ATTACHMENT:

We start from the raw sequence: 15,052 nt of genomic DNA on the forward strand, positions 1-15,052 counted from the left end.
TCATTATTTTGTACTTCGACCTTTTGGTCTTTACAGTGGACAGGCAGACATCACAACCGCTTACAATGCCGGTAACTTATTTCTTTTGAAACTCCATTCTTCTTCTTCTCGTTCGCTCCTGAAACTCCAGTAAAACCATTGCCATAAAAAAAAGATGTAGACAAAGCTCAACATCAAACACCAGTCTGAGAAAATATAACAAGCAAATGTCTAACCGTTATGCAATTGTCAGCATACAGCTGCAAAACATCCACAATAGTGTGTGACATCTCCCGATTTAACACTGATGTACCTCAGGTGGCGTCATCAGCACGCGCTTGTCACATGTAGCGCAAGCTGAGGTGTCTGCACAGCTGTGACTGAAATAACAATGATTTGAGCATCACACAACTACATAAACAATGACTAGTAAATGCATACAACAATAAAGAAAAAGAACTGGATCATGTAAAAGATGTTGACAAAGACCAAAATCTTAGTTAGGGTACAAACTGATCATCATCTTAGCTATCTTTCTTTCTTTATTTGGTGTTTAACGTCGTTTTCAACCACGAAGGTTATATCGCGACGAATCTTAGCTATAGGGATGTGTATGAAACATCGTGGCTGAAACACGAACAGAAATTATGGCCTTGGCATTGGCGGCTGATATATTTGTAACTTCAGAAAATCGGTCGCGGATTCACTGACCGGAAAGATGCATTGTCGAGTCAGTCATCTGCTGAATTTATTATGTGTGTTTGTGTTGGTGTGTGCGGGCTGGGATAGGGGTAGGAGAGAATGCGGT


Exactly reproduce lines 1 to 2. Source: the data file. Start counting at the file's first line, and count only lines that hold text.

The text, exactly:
We start from the raw sequence: 15,052 nt of genomic DNA on the forward strand, positions 1-15,052 counted from the left end.
TCATTATTTTGTACTTCGACCTTTTGGTCTTTACAGTGGACAGGCAGACATCACAACCGCTTACAATGCCGGTAACTTATTTCTTTTGAAACTCCATTCTTCTTCTTCTCGTTCGCTCCTGAAACTCCAGTAAAACCATTGCCATAAAAAAAAGATGTAGACAAAGCTCAACATCAAACACCAGTCTGAGAAAATATAACAAGCAAATGTCTAACCGTTATGCAATTGTCAGCATACAGCTGCAAAACATCCACAATAGTGTGTGACATCTCCCGATTTAACACTGATGTACCTCAGGTGGCGTCATCAGCACGCGCTTGTCACATGTAGCGCAAGCTGAGGTGTCTGCACAGCTGTGACTGAAATAACAATGATTTGAGCATCACACAACTACATAAACAATGACTAGTAAATGCATACAACAATAAAGAAAAAGAACTGGATCATGTAAAAGATGTTGACAAAGACCAAAATCTTAGTTAGGGTACAAACTGATCATCATCTTAGCTATCTTTCTTTCTTTATTTGGTGTTTAACGTCGTTTTCAACCACGAAGGTTATATCGCGACGAATCTTAGCTATAGGGATGTGTATGAAACATCGTGGCTGAAACACGAACAGAAATTATGGCCTTGGCATTGGCGGCTGATATATTTGTAACTTCAGAAAATCGGTCGCGGATTCACTGACCGGAAAGATGCATTGTCGAGTCAGTCATCTGCTGAATTTATTATGTGTGTTTGTGTTGGTGTGTGCGGGCTGGGATAGGGGTAGGAGAGAATGCGGT